It didn’t occur to me in the moment. I was on the steps of the Capitol in St. Paul. My toes were cold, and my back hurt from carrying a bag full of snacks. I had donned a “My Vagina is Tough and Dangerous” shirt, and because it’s Minnesota in January, a “We the People” shirt over that. There were clouds and it was windy.
My fingerless gloves were doing nothing to protect my fingers, which clutched a sign with a Martin Luther King Jr. quotation on it. But I was whooping, and the girl next to me was trilling. Ilhan Omar took the stage to proclaim without a hint of fear that she is a black Muslim woman who chooses to wear the hijab. Then I was cheering for Patricia Torres Ray, celebrating her spot in history as the first Latina woman to serve in the Minnesota Senate. Singing, speeches, chanting. It blended together to become an experience I could only absorb as a live atmosphere of solidarity and strength.
Only afterwards did I think about the fact that I was surrounded by survivors. As many as 100,000 of us, far exceeding the 20,000-30,000 projected, gathered to declare that we would keep on surviving, because we will not just disappear off the face of the Earth.
I don’t know at what point I became a feminist. Sometimes I say it was the moment I realized that the 14-year-old boy who assaulted me was also a child.
Women who have been held down in their own beds, like I was at age 15. Women who have woken up in strange places with no memory of how they got there or who did what. Women who have been coerced into providing sexual favors, because a boy who promised them a ride home turned out to have conditions to his promise. Women who have been harassed for the color of their skin, their religion, or because the gender they were assigned at birth didn’t reflect their true self. Women who have been silenced, censored, shamed, harassed, abused, berated, made to feel dirty, less than human. Women who have been disenfranchised.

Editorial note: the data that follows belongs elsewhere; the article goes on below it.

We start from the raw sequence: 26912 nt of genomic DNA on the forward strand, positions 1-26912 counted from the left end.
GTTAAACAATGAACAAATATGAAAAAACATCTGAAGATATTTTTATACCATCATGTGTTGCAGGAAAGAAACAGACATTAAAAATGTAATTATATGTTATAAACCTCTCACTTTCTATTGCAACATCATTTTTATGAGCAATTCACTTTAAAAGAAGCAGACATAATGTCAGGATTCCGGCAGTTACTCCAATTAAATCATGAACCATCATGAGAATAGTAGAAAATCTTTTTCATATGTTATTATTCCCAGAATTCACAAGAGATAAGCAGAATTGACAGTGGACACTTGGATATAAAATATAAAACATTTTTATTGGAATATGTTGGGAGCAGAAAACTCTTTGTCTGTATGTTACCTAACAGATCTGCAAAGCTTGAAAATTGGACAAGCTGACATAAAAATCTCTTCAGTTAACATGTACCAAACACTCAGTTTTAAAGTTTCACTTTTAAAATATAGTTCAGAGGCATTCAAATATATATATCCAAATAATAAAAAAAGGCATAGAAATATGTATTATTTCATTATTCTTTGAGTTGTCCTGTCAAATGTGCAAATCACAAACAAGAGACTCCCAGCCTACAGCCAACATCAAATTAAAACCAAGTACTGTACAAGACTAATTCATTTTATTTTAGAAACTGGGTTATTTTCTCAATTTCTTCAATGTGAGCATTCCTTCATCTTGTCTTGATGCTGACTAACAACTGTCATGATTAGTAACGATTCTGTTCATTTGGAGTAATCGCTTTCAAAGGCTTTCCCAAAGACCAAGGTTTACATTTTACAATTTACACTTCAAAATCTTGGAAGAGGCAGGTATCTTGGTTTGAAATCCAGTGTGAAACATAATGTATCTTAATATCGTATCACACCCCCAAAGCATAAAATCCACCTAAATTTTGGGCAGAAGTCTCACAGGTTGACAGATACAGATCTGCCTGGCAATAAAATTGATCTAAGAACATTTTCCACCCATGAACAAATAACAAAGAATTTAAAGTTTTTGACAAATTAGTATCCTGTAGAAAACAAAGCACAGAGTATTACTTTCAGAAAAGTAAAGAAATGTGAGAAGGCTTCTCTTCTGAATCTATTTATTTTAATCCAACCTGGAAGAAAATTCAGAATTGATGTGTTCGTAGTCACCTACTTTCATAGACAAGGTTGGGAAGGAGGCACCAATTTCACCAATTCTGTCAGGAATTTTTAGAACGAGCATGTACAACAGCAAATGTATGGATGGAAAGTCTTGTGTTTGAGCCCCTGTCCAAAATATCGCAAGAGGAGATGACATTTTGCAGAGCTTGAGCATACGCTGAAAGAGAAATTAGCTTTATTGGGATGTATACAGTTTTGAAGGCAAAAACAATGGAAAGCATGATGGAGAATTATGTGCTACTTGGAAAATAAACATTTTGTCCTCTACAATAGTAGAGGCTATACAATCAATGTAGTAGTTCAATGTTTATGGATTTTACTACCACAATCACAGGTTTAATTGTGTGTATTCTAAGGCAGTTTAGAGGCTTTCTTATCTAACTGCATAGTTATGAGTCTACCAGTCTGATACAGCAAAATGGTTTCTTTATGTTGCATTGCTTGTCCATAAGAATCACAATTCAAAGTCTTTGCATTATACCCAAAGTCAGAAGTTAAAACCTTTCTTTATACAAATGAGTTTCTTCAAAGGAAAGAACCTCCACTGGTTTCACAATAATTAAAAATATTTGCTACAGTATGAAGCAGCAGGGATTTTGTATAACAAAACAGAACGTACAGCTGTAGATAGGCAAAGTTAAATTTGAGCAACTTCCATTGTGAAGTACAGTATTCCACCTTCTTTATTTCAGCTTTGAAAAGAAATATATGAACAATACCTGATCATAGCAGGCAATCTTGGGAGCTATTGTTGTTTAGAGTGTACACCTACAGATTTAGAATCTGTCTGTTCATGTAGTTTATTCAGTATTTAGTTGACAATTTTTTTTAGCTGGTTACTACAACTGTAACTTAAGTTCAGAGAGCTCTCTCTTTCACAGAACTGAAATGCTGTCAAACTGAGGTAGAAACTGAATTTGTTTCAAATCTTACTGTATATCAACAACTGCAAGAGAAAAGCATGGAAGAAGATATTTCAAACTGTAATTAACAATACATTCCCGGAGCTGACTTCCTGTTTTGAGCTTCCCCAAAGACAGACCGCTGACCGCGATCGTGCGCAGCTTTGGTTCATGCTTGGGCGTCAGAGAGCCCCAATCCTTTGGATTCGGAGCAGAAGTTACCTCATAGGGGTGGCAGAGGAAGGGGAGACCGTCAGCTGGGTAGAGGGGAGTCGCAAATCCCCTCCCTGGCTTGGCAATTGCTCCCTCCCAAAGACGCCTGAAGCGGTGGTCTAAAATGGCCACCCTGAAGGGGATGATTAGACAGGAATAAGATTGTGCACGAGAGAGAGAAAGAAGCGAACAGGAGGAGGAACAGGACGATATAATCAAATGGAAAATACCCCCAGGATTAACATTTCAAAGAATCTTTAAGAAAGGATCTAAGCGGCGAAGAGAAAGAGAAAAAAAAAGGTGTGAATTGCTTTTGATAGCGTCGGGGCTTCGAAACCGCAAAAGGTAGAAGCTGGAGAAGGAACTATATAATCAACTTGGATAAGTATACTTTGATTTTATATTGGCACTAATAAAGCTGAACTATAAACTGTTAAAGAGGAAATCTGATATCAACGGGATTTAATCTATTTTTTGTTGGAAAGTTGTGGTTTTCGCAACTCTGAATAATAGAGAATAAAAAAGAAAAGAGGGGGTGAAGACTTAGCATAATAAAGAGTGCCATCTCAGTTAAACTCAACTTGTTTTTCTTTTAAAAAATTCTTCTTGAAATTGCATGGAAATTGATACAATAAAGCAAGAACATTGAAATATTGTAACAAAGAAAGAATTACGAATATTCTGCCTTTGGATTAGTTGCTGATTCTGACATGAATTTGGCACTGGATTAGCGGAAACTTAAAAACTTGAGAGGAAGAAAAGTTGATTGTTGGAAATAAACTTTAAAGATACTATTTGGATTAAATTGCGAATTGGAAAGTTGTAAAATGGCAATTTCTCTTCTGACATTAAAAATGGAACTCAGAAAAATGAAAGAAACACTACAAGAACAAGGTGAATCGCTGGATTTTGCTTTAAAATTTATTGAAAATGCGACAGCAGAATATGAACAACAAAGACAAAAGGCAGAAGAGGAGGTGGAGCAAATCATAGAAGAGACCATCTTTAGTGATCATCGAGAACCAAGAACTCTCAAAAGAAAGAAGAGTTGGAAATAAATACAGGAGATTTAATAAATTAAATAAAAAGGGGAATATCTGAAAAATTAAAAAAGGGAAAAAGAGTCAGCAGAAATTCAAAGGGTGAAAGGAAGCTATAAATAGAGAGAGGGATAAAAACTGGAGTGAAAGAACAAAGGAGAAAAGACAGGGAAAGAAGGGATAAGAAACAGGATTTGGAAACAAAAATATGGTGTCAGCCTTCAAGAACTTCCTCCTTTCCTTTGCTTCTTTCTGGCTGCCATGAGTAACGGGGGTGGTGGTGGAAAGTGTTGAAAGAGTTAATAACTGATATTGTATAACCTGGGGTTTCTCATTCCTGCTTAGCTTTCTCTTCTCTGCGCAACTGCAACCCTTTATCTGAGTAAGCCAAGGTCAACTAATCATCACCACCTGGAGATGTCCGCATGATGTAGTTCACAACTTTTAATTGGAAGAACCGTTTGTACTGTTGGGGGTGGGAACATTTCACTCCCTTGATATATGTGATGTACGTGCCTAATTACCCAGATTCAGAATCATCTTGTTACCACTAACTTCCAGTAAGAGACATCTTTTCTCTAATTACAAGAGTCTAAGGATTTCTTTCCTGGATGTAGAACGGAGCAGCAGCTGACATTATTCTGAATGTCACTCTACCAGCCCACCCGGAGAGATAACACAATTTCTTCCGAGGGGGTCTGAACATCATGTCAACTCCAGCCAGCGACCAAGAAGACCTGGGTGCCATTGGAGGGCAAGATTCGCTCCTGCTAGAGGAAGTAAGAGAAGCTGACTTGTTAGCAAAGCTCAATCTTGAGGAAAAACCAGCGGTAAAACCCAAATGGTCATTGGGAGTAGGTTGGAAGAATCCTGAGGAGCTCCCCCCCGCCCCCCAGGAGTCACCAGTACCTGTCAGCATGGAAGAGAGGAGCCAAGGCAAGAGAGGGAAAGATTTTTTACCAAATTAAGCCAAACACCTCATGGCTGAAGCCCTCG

We were there together with signs declaring that our rights and pussies are not up for grabs. Proudly drawn uteruses, pink and insistent in their magnitude, matched a sea of pink hats.
I don’t know at what point I became a feminist. Sometimes I say it was the moment I realized that the 14-year-old boy who assaulted me was also a child. He did a horrible thing, and I live with that horrible thing. But there was something in the realization that he didn’t know it was horrible. He was a symptom, and I could fight the symptoms all I wanted, but the disease would keep churning them out. My parents taught me efficiency. I went for the cause.
But then, I think, it must have been when I was 17, and I saw the havoc abusive relationships can wreak even on adults. Or maybe it was when I was 15, when I was in an emotionally abusive relationship myself. Or maybe it was when I was 12, when I stomped around with my friends, calling ourselves the CPGs (crazy psycho girls) and writing fantasy stories with female protagonists. Or maybe it was when I was nine, when a boy who liked me relentlessly harassed me, causing multiple trips to the principal’s office and an explanation to my mother that, yes, I knew what the words “F*ck you” meant. It could have even been when I was learning to read, and my favorite book was Noisy Nora, a story about an attention-starved mouse who breaks things and makes noise, all in a futile effort to get her family to notice her. It’s ultimately her silence that causes her family to take note. What lesson was that supposed to teach me?
I'm not sure exactly when I became a feminist. What I do know is that I am awed and humbled by what I experienced on Saturday. The Women’s March reminded me I am not alone in my suffering or in my fight. As I mourned for our shared struggles, I couldn’t help but celebrate the palpable energy of a crowd ready to Stand Up, Fight Back, to declare that Women’s Rights are Human Rights.
I had friends in almost every major metropolitan area marching and rallying, in all types of conditions, to stand up for one another. I am proud of myself for being there, and for knowing that years from now, I can say I exercised my right to protest to demand my right to exist without qualifications. For all the debates about what mass marches accomplish, these are the things the Women’s March gave me. Millions of women around the world came together to declare that no matter your stardom we will not “let you do it.” Because that isn’t civil, and it sure as sh*t isn’t liberty.